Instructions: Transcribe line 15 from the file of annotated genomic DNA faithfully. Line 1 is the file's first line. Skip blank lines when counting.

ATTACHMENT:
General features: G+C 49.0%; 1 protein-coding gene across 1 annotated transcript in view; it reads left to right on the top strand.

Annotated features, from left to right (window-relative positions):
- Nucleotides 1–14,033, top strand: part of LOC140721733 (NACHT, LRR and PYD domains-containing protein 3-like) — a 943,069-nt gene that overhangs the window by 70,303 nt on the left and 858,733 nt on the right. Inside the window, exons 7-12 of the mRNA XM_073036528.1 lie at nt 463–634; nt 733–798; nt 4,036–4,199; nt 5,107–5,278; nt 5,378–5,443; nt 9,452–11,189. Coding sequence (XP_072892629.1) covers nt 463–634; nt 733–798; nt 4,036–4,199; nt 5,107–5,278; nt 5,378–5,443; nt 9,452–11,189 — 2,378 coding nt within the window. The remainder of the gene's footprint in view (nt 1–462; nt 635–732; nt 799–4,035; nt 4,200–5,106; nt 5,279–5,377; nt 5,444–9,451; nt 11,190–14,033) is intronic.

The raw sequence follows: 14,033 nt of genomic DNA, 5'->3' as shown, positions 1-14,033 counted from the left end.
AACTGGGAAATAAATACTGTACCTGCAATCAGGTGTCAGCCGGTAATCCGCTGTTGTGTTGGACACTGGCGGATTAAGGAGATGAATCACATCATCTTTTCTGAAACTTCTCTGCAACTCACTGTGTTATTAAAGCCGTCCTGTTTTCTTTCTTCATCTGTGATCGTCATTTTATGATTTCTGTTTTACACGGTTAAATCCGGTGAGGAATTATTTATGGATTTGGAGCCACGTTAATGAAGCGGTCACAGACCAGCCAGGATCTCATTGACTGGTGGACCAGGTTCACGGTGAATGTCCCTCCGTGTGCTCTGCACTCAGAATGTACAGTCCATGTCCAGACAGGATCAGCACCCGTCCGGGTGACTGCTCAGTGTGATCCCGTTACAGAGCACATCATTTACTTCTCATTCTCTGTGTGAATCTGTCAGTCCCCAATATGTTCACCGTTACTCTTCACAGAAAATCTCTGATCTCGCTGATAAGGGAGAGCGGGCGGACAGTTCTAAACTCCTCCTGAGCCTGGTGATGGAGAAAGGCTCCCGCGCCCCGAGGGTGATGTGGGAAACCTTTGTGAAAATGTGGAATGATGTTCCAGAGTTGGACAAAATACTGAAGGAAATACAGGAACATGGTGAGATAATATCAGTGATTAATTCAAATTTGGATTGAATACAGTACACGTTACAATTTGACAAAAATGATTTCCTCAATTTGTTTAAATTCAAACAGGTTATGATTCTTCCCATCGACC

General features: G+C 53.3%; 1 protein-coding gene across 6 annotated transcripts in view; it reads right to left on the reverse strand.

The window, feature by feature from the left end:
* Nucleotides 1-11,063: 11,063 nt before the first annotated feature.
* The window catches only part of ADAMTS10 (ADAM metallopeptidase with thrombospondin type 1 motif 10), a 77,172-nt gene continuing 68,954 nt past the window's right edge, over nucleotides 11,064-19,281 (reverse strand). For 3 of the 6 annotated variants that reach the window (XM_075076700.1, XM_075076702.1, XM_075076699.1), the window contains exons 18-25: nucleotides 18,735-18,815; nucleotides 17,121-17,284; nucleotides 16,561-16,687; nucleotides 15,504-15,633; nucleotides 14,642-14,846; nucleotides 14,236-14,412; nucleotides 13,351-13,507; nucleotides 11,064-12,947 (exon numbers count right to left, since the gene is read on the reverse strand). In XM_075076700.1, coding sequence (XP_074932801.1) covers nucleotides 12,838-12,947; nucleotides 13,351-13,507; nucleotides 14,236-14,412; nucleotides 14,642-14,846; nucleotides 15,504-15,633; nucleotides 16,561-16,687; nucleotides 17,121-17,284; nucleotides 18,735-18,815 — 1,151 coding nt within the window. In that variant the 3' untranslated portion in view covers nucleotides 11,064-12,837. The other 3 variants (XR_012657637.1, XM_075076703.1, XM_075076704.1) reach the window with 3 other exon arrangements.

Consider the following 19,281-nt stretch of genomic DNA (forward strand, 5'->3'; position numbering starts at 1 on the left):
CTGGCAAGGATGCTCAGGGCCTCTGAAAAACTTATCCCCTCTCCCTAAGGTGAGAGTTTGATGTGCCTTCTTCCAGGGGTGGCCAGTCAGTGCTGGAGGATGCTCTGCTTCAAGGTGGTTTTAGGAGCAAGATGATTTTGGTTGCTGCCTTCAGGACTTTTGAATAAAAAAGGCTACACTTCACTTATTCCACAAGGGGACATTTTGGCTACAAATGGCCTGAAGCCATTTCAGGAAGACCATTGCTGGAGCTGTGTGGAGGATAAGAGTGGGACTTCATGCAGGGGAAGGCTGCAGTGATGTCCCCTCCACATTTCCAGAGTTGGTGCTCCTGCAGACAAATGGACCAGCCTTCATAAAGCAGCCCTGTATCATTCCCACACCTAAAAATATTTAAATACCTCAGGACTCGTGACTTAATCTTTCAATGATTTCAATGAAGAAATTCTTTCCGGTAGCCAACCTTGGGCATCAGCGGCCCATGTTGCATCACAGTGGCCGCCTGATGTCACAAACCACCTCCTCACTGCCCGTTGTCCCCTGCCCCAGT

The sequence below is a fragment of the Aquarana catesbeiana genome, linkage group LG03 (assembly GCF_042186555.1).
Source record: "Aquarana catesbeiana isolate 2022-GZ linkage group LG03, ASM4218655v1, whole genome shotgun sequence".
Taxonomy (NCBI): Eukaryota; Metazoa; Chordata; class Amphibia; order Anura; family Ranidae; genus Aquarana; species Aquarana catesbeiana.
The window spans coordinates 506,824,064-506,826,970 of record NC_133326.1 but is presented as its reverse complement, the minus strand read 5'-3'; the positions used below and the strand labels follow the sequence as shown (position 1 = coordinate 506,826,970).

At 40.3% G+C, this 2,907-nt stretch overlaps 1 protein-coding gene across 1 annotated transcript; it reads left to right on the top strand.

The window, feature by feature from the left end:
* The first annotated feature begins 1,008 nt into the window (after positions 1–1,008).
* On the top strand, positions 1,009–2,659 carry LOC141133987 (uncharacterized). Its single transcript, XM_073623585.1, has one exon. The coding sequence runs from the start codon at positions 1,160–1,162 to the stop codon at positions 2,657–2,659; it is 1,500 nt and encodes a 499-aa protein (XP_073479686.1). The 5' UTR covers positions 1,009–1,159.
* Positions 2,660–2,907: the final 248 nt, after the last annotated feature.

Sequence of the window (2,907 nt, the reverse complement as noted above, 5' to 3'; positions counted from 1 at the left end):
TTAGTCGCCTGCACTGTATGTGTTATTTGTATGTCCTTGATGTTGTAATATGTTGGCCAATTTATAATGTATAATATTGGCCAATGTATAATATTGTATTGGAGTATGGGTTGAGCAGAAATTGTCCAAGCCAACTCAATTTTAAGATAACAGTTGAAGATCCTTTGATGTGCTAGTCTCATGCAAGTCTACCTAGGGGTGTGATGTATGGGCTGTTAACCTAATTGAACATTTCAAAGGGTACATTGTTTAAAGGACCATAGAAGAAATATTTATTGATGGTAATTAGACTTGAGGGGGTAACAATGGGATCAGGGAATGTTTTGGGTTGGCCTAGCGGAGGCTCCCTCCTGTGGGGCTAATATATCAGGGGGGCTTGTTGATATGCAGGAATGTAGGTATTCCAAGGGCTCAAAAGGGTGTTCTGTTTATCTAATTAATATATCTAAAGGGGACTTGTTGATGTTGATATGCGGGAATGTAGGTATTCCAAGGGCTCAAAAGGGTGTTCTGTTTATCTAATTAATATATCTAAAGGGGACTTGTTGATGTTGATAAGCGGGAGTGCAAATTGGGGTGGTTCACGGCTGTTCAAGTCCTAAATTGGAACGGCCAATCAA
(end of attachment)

The window spans coordinates 506,824,064-506,826,970 of record NC_133326.1 but is presented as its reverse complement, the minus strand read 5'-3'; the positions used below and the strand labels follow the sequence as shown (position 1 = coordinate 506,826,970).